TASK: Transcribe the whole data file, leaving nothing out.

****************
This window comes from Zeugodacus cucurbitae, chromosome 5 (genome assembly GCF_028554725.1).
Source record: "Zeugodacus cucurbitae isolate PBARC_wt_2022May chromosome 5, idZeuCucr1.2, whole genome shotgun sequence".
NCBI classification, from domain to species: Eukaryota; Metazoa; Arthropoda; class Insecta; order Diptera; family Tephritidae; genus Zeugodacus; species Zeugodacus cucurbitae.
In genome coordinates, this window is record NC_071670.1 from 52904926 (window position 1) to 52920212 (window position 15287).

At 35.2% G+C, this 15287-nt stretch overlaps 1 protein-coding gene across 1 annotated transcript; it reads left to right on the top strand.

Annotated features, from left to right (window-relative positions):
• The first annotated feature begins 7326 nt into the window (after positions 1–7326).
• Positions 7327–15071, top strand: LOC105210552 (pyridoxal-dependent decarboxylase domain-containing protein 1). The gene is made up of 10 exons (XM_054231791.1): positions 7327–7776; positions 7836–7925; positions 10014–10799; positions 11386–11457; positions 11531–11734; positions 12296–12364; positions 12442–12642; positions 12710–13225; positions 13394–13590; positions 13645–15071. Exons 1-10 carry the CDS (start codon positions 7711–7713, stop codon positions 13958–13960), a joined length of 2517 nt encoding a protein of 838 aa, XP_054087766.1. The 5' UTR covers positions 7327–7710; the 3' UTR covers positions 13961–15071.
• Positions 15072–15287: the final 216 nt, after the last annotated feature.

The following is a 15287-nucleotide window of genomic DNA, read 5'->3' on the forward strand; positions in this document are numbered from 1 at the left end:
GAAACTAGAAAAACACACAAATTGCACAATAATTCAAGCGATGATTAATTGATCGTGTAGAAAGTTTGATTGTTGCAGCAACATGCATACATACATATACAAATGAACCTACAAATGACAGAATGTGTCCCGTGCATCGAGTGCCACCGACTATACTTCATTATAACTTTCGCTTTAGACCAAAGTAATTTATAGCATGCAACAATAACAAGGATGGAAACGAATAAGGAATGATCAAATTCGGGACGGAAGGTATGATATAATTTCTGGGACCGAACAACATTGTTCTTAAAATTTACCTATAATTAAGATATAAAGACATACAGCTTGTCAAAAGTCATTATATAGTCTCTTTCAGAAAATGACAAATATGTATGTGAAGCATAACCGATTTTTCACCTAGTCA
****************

This window comes from Zeugodacus cucurbitae, chromosome 5 (genome assembly GCF_028554725.1).
Source record: "Zeugodacus cucurbitae isolate PBARC_wt_2022May chromosome 5, idZeuCucr1.2, whole genome shotgun sequence".
NCBI classification, from domain to species: Eukaryota; Metazoa; Arthropoda; class Insecta; order Diptera; family Tephritidae; genus Zeugodacus; species Zeugodacus cucurbitae.
In genome coordinates, this window is record NC_071670.1 from 52904926 (window position 1) to 52920212 (window position 15287).

At 35.2% G+C, this 15287-nt stretch overlaps 1 protein-coding gene across 1 annotated transcript; it reads left to right on the top strand.

Annotated features, from left to right (window-relative positions):
• The first annotated feature begins 7326 nt into the window (after positions 1–7326).
• Positions 7327–15071, top strand: LOC105210552 (pyridoxal-dependent decarboxylase domain-containing protein 1). The gene is made up of 10 exons (XM_054231791.1): positions 7327–7776; positions 7836–7925; positions 10014–10799; positions 11386–11457; positions 11531–11734; positions 12296–12364; positions 12442–12642; positions 12710–13225; positions 13394–13590; positions 13645–15071. Exons 1-10 carry the CDS (start codon positions 7711–7713, stop codon positions 13958–13960), a joined length of 2517 nt encoding a protein of 838 aa, XP_054087766.1. The 5' UTR covers positions 7327–7710; the 3' UTR covers positions 13961–15071.
• Positions 15072–15287: the final 216 nt, after the last annotated feature.

The following is a 15287-nucleotide window of genomic DNA, read 5'->3' on the forward strand; positions in this document are numbered from 1 at the left end:
GAAACTAGAAAAACACACAAATTGCACAATAATTCAAGCGATGATTAATTGATCGTGTAGAAAGTTTGATTGTTGCAGCAACATGCATACATACATATACAAATGAACCTACAAATGACAGAATGTGTCCCGTGCATCGAGTGCCACCGACTATACTTCATTATAACTTTCGCTTTAGACCAAAGTAATTTATAGCATGCAACAATAACAAGGATGGAAACGAATAAGGAATGATCAAATTCGGGACGGAAGGTATGATATAATTTCTGGGACCGAACAACATTGTTCTTAAAATTTACCTATAATTAAGATATAAAGACATACAGCTTGTCAAAAGTCATTATATAGTCTCTTTCAGAAAATGACAAATATGTATGTGAAGCATAACCGATTTTTCACCTAGTCA